The center of trade and heart of the region’s salmon culture for thousands of years.
For centuries Indians caught the giant chinook and other food salmon that struggled to make their way upstream through the rocky barrier of tumbling waters and swift, narrow channels of the Columbia River known as Celilo Falls, or Wy-am. During the spring flooding, ten times more water passed over this spectacular waterfall than passes over Niagara Falls today. The ancient ones left a record of their lives in the ashes of campfires and buried sanctuaries of their dead. They left tools and weapons, items of adornment, and samples of their art. Their record of habitation proves Wy-am to be one of the longest occupied sites on the continent.
For thousands of years, Wy-am was one of history’s great market places. A half-dozen tribes had permanent villages between the falls and where the city of The Dalles now stands. As many as 5,000 people would gather to trade, feast, and participate in games and religious ceremonies.
Elders and chiefs regulated the fishing, permitting none until after the First Salmon ceremony. Each day, fishing started and ended at the sound of a whistle. There was no night fishing. And when a fisher was pulled into the water – most who fell perished in the roiling water – all fishing ceased for the day. In later years, each fisher was required to tie a rope around his waist, with the other end fastened to the shore. Elders and others without family members able to fish could take what they needed from the catches. Visiting tribes were given what they could transport to their homes. The rest belonged to the fishers and their families.
All this changed on the morning of March 10, 1957, when the massive steel and concrete gates of The Dalles Dam closed and choked back the downstream surge of the Columbia River. Four and a half hours later and eight miles upstream, Celilo Falls, the spectacular natural wonder and the age-old Indian salmon fishery associated with it was under water.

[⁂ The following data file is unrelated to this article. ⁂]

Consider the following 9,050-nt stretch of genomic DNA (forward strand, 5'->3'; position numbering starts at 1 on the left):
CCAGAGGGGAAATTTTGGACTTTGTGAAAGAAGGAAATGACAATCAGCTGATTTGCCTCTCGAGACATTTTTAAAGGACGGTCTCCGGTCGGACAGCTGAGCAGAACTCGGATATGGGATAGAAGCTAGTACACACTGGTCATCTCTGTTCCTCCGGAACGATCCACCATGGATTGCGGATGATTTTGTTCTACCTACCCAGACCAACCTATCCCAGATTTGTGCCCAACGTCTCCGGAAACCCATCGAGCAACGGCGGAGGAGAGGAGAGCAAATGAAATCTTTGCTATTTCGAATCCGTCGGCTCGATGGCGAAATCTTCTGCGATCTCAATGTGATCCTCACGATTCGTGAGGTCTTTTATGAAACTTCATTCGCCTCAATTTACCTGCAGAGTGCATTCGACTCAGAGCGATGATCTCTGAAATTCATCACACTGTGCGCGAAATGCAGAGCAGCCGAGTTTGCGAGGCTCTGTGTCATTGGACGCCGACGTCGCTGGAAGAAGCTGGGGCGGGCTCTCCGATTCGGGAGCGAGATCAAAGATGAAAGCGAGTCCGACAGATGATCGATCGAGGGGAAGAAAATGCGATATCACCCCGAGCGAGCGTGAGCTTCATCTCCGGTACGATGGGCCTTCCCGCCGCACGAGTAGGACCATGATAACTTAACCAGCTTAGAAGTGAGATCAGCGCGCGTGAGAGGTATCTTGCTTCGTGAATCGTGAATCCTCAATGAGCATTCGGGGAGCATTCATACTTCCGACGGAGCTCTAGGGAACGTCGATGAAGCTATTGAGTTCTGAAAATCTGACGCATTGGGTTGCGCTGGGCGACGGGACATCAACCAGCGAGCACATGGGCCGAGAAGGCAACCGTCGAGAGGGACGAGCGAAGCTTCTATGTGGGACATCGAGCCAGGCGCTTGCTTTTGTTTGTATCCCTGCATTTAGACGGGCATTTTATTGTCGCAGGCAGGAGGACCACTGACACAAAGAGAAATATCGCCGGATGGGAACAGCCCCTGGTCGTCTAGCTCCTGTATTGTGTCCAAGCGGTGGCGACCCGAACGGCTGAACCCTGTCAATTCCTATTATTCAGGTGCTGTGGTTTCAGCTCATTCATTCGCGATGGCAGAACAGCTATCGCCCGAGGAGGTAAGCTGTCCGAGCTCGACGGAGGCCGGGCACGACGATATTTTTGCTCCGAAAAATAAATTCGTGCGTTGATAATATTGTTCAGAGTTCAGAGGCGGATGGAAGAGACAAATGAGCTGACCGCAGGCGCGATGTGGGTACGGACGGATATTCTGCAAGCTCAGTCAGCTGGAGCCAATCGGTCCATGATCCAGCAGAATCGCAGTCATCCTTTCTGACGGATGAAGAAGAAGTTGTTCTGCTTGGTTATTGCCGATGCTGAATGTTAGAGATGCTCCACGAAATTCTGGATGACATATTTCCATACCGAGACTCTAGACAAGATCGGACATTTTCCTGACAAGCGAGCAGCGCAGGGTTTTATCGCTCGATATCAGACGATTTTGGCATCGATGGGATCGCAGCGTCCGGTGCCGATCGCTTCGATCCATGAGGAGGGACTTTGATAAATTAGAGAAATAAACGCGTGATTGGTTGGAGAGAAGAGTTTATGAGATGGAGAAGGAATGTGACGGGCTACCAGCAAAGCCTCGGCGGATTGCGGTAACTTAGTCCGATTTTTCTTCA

That was more than 50 years ago. But the spirit of Wy-am – which some say means “echo of falling water” – still lives in the traditions and religions, indeed in the very soul of Columbia River Indian people.
When the United States government submerged Celilo Falls in 1957, it compensated the tribes for flooding their fishing sites. It did not, however, purchase their fishing rights. Those rights, as set forth in the 1855 treaties, were not in principle affected when the government paid for inundating tribal fishing sites, but the tribes’ economic base was shattered. Francis Seufert in Wheels of Progress, his book about his family’s many years as cannery owners and operators in the Celilo area, explained, “The government, in paying the Indians for destroying their fishing sites at Celilo, was doing no more for the Indians than the United States government did for Seufert’s when they bought Seufert’s shore lands that were flooded out by The Dalles Dam pool.”
Words of our Leaders
Celilo still reverberates in the heart of every Native American who ever fished or lived by it. They can still see all the characteristics of the waterfall. If they listen, they can still hear its roar. If they inhale, the fragrances of mist and fish and water come back again.”
—Ted Strong, Yakama
An Indian Trading Center
Rite of Passage
Remembering Celilo Falls
excerpt from a CRITFC article written about the Celilo Legacy event, a commemoration of the 50th anniversary of the flooding of Celilo Falls in 2007
Linda George Meanus, warm springs/yakama, smiles as she stares wistfully at the large, framed, black-and-white photograph showing a little girl standing next to former Celilo Village Chief Tommy Thompson and his wife, Flora.
In the well-known photo, taken in 1956 by Lafie Foster, the three are at the edge of Celilo Falls, wearing traditional tribal regalia, including Chief Thompson in a headdress and holding an eagle feather fan. The falls, called “Wy-Am,” the Sahaptin language word for “echo of falling water” or “sound of water upon the rocks,” are visible in the background as a sheer, white wall behind a maze of fishing scaffolds. It’s a sunny day, and men with long dip nets are scattered atop the platforms competing for migrating salmon gathered in the foaming waters below. Rolling hills tower in the hazy distance above the Columbia River’s northern banks.
The little girl is Linda—5 at the time, she recalls—the granddaughter of Chief Thompson. In the photo, she appears to be trying to cover her face. Her smile evaporating, George, now 56, pauses, then explains.